There was so much anticipation back in 2011 when it was announced that the new winner of Bravo TV’s “Top Chef,” Michael Voltaggio was opening his first restaurant on Melrose Avenue. When it finally opened in September 2011, I dined there at least 3 times in the month of October, with 3 different groups of friends, and we all admired and enjoyed his style of cuisine, utilizing molecular gastronomy and new techniques (he was a fan of utilizing ash in his dishes).
Since then ink had switched over from serving shareable plates to a multi-course tasting menu. After a couple of years of each format, ink went back to an a la carte format with a focus on being a steakhouse, offering dry aged Flannery California Reserve Holstein steaks. However, in the last few years, I was distracted by the likes of n/naka and Maude.
Now that I’ve cut back at dining at such higher end places, I was able to consider dining at ink to find out how the food and the offerings have changed over the years, but with the announcement of Voltaggio closing ink after Sunday’s dinner service (July 31st), and opening ink.well soon thereafter on La Cienega in West Hollywood, I decided to make an impromptu stop for dinner last night and took advantage of the DineLA 4-course Caviar Tasting Menu for $95.00.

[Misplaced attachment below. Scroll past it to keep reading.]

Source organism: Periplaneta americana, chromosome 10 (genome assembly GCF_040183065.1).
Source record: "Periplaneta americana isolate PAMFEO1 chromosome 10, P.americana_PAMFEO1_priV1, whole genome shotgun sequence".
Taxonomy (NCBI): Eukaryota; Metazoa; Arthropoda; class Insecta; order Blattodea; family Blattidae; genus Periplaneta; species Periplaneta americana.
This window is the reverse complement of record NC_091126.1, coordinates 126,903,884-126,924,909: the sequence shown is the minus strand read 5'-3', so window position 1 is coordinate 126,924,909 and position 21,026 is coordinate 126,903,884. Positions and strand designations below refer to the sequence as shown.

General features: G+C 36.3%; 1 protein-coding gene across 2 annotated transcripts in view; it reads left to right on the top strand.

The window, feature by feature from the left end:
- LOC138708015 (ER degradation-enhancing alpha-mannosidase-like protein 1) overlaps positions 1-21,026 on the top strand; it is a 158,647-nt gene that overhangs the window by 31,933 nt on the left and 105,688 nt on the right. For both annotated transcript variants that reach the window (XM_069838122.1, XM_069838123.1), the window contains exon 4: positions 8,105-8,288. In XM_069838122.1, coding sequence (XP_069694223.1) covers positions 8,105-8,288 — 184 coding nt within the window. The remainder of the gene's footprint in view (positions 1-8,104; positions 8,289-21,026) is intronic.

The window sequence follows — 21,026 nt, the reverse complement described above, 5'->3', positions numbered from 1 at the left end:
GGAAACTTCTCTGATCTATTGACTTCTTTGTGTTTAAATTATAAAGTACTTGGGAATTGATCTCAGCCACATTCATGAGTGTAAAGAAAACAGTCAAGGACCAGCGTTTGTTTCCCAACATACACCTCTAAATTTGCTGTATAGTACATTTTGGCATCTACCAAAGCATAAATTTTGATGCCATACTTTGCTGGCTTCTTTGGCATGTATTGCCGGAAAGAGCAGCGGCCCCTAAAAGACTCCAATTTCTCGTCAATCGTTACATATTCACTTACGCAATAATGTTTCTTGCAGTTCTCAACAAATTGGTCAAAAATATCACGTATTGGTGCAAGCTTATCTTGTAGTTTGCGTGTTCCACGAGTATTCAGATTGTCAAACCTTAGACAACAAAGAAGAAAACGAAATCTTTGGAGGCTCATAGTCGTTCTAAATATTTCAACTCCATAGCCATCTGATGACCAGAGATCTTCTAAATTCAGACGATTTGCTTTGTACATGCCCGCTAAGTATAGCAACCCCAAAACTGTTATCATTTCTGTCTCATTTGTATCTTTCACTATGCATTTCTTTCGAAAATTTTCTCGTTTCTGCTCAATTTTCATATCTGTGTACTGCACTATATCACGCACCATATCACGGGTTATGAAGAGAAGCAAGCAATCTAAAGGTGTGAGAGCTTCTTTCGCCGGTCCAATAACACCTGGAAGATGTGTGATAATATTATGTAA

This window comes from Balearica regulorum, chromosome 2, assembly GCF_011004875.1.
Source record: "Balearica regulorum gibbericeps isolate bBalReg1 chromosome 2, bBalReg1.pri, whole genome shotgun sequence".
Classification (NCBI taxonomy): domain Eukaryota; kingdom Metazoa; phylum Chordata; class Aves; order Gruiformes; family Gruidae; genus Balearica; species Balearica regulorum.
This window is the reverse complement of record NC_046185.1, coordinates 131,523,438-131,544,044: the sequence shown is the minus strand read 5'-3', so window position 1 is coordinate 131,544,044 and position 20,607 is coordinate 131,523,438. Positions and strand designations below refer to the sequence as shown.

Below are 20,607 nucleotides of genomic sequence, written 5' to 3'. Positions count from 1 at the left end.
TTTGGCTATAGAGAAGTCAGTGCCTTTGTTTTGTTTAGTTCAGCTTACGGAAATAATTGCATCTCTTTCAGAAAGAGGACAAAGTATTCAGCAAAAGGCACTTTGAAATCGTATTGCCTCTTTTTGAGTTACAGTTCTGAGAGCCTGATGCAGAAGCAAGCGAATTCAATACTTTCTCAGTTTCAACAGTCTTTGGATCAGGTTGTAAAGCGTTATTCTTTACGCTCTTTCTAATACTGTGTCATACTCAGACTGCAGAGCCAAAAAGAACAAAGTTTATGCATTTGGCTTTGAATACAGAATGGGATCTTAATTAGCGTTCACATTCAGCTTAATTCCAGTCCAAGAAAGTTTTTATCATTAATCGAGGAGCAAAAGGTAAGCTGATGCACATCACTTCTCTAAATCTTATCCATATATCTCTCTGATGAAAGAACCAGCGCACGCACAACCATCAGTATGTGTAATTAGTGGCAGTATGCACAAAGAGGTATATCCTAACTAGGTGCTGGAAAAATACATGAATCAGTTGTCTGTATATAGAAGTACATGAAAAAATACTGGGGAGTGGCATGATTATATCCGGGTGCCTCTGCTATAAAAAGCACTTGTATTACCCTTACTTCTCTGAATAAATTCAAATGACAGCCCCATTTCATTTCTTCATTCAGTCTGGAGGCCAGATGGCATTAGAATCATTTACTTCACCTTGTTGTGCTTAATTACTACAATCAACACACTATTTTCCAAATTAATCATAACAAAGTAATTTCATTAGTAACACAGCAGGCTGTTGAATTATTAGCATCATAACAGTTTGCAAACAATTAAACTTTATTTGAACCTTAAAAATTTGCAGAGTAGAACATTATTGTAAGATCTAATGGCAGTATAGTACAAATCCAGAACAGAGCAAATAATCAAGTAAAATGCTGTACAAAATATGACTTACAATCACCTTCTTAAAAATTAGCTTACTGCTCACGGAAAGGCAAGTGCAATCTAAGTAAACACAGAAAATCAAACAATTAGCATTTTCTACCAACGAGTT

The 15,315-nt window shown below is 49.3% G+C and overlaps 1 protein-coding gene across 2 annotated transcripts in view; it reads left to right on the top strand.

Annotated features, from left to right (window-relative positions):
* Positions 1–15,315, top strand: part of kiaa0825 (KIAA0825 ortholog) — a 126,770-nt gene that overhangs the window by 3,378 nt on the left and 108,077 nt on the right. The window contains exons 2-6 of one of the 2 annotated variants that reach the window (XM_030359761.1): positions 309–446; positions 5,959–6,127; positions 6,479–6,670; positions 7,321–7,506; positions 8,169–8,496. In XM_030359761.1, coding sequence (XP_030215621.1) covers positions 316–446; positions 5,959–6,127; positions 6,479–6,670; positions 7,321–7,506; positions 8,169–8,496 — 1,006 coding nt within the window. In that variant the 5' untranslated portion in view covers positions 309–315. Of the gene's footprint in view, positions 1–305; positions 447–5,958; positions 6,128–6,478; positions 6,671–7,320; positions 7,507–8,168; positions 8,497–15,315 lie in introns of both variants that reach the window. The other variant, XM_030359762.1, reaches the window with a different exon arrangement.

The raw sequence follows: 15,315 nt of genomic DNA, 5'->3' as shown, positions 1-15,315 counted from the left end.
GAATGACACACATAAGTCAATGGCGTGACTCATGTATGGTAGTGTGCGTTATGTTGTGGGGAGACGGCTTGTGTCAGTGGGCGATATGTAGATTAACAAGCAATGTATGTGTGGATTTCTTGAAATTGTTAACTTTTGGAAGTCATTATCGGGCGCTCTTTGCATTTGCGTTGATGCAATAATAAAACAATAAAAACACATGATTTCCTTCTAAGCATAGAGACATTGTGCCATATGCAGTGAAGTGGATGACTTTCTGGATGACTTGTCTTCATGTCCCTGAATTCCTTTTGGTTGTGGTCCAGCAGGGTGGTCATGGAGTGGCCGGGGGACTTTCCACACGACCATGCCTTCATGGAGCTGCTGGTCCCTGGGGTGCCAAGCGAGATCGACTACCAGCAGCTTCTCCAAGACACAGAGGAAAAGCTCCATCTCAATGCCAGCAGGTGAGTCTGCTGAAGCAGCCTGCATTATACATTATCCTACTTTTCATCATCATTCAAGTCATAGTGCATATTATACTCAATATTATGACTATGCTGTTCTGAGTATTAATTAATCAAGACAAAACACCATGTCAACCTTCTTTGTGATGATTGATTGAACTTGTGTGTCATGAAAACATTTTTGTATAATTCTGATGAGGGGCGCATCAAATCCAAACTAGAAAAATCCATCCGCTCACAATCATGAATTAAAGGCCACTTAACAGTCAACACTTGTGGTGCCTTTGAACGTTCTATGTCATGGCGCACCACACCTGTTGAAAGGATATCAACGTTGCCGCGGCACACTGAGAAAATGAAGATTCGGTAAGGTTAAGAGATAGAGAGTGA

However, after seeing the Foie Gras Shavings on the regular menu, and being such a lover of foie gras, I added it as a starter before the 4-course tasting, and I was glad I did. The foie was creamy and unctuous.
The Caviar Tasting Menu was lovely, especially the first 2 courses: Smoked Mozzarella and Egg Yolk Gnocchi. The ball of mozarella was wrapped with a layer of leek gel on the outside, creating a bit of whimsy as one had to break through the layer of get to tender and smokey mozzarella. The gnocchi looked like little cylinders of pasta encapsulating creamy egg yolk inside. Then end result reminded me of a play on mac n’ cheese, with add saltiness from the trout roe. Both of these dishes were delicious and surprisingly filling.
While I enjoyed dry aged Holstein filet, I didn’t think there was enough “cheesy caviar” to add to the dish. While the filet was tender and well seasoned, the zucchini strips were a stand out as well. A side of seaweed mashed potatoes was served with the filet.
Out of curiosity, I added a side of the Carolina Gold Rice as well. Whoops, too much carbs! Since I never had it before, it was a treat tasting Voltaggio’s version of it, with the creaminess of the cheese contrasting the airiness and crunchiness of the crispy rice, it was definitely a few bites of fun in my mouth.
Dinner ended with the Caramelized White Chocolate course, which was a nice scoop of rich, sweet, butteriness that was offset by the saltiness of the caviar. Incorporating the aerated blinis and frozen pieces of creme fraiche into one bite with the white chocolate, my mind kept telling me I’m having a deconstructed cupcake. That’s what my mind was telling me. It was a wonderful tasting experience, and I guess a good way to reacclimate myself with Voltaggio’s style of cooking before ink closes, and he moves on to ink well.